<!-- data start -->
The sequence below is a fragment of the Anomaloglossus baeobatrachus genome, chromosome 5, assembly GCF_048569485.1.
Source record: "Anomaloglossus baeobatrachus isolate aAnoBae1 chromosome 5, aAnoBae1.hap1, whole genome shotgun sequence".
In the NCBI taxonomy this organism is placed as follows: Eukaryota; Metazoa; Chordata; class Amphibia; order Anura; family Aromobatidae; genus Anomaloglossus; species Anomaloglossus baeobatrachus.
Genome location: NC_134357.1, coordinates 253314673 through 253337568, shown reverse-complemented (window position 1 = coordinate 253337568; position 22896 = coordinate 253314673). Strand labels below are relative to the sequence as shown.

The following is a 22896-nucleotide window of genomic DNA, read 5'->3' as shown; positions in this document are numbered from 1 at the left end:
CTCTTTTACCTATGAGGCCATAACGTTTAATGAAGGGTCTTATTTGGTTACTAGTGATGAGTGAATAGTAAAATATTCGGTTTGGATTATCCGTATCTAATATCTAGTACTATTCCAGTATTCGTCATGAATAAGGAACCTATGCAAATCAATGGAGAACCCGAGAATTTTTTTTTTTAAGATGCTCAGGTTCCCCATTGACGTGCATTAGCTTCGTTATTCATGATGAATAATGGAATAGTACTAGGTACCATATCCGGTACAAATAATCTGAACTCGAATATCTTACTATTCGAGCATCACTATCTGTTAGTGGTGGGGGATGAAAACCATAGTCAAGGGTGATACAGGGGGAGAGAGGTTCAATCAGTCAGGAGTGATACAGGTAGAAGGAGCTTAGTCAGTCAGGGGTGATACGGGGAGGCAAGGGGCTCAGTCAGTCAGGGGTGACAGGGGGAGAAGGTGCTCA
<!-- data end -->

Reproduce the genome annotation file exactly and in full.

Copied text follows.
The sequence below is a fragment of the Anomaloglossus baeobatrachus genome, chromosome 5, assembly GCF_048569485.1.
Source record: "Anomaloglossus baeobatrachus isolate aAnoBae1 chromosome 5, aAnoBae1.hap1, whole genome shotgun sequence".
In the NCBI taxonomy this organism is placed as follows: Eukaryota; Metazoa; Chordata; class Amphibia; order Anura; family Aromobatidae; genus Anomaloglossus; species Anomaloglossus baeobatrachus.
Genome location: NC_134357.1, coordinates 253314673 through 253337568, shown reverse-complemented (window position 1 = coordinate 253337568; position 22896 = coordinate 253314673). Strand labels below are relative to the sequence as shown.

The following is a 22896-nucleotide window of genomic DNA, read 5'->3' as shown; positions in this document are numbered from 1 at the left end:
CTCTTTTACCTATGAGGCCATAACGTTTAATGAAGGGTCTTATTTGGTTACTAGTGATGAGTGAATAGTAAAATATTCGGTTTGGATTATCCGTATCTAATATCTAGTACTATTCCAGTATTCGTCATGAATAAGGAACCTATGCAAATCAATGGAGAACCCGAGAATTTTTTTTTTTAAGATGCTCAGGTTCCCCATTGACGTGCATTAGCTTCGTTATTCATGATGAATAATGGAATAGTACTAGGTACCATATCCGGTACAAATAATCTGAACTCGAATATCTTACTATTCGAGCATCACTATCTGTTAGTGGTGGGGGATGAAAACCATAGTCAAGGGTGATACAGGGGGAGAGAGGTTCAATCAGTCAGGAGTGATACAGGTAGAAGGAGCTTAGTCAGTCAGGGGTGATACGGGGAGGCAAGGGGCTCAGTCAGTCAGGGGTGACAGGGGGAGAAGGTGCTCA